Fractal - Natural Phenomena With Fractal Features

Natural Phenomena With Fractal Features

Further information: Patterns in nature

Approximate fractals found in nature display self-similarity over extended, but finite, scale ranges. The connection between fractals and leaves, for instance, is currently being used to determine how much carbon is contained in trees.

Examples of phenomena known or anticipated to have fractal features are listed below:

  • clouds
  • river networks
  • fault lines
  • mountain ranges
  • craters
  • lightning bolts
  • coastlines
  • animal coloration patterns
  • Romanesco broccoli
  • heart rates
  • heartbeat
  • earthquakes
  • snow flakes
  • crystals
  • blood vessels and pulmonary vessels
  • ocean waves
  • DNA
  • various vegetables (cauliflower & broccoli)
  • Psychological subjective perception
Frost crystals formed naturally on cold glass illustrate fractal process development in a purely physical system
A fractal is formed when pulling apart two glue-covered acrylic sheets
High voltage breakdown within a 4″ block of acrylic creates a fractal Lichtenberg figure
Romanesco broccoli, showing self-similar form approximating a natural fractal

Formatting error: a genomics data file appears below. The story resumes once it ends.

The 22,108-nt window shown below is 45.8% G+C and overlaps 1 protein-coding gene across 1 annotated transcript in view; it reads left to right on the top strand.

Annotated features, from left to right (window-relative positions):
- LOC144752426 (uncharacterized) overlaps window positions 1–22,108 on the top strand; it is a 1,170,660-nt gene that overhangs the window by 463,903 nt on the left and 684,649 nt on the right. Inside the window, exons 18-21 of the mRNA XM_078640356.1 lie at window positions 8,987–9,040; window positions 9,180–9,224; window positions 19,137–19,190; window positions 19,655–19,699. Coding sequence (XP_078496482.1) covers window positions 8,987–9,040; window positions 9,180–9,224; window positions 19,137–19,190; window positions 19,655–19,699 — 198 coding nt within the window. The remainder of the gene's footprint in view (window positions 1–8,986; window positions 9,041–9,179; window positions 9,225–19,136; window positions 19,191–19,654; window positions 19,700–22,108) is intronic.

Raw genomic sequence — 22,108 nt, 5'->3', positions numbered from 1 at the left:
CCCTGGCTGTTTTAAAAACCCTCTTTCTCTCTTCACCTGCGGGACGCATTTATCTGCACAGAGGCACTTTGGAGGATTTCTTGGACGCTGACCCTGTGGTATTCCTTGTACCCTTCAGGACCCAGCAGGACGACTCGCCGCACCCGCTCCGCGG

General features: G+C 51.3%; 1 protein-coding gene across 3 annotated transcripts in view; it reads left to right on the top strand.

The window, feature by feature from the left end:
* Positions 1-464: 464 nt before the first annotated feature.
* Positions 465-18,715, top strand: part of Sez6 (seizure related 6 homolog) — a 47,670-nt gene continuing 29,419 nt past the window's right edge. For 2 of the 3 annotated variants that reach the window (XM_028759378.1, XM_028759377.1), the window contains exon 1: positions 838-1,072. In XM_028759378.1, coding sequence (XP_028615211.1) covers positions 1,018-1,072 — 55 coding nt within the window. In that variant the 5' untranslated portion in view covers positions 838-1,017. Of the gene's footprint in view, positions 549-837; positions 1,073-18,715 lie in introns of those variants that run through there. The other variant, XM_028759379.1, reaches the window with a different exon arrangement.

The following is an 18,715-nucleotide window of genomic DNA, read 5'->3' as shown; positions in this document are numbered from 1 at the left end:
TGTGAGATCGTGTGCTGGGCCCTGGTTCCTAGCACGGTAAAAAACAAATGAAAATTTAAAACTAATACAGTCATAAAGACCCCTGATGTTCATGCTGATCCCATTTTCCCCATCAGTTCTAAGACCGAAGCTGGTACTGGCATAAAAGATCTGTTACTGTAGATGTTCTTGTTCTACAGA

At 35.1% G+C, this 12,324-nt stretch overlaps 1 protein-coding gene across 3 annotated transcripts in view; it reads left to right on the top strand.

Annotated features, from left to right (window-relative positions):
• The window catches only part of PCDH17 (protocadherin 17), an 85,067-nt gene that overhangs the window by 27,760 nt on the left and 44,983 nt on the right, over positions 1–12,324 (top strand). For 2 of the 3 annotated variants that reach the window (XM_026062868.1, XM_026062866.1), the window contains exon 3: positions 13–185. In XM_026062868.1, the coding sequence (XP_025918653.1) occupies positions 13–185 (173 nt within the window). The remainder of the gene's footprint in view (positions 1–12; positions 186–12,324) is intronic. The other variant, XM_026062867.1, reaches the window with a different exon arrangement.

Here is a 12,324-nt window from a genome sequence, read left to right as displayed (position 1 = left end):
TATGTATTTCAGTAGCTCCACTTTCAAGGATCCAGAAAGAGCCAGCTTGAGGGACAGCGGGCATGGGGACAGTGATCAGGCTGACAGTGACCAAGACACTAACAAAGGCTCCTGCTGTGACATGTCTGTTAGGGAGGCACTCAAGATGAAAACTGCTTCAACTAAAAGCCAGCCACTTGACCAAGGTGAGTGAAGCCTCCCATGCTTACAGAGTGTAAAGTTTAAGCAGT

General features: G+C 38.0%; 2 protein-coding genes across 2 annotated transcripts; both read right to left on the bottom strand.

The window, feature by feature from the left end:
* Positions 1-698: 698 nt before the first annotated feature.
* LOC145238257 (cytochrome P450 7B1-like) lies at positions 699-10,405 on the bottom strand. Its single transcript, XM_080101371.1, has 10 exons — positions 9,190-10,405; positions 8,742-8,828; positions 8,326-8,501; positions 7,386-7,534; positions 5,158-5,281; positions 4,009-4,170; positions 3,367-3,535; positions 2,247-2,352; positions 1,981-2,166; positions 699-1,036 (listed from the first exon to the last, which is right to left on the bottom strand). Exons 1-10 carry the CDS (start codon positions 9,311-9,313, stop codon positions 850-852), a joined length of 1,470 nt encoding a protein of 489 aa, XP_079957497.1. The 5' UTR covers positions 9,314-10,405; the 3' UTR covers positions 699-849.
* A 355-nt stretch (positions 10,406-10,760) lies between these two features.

A simple fractal consisting of "rectangular" leaves developing into a "rectangular" fern

Read more about this topic:  Fractal

Famous quotes containing the words natural phenomena, features, natural and/or phenomena:

    There are several natural phenomena which I shall have to have explained to me before I can keep on going as a resident member of the human race. One is the metamorphosis which hats and suits undergo exactly one week after their purchase, whereby they are changed from smart, intensely becoming articles of apparel into something children use when they want to “dress up like daddy.”
    Robert Benchley (1889–1945)

    These, then, will be some of the features of democracy ... it will be, in all likelihood, an agreeable, lawless, particolored commonwealth, dealing with all alike on a footing of equality, whether they be really equal or not.
    Plato (c. 427–347 B.C.)

    The whole of natural theology ... resolves itself into one simple, though somewhat ambiguous proposition, That the cause or causes of order in the universe probably bear some remote analogy to human intelligence.
    David Hume (1711–1776)

    There are no moral phenomena at all, but only a moral interpretation of phenomena.
    Friedrich Nietzsche (1844–1900)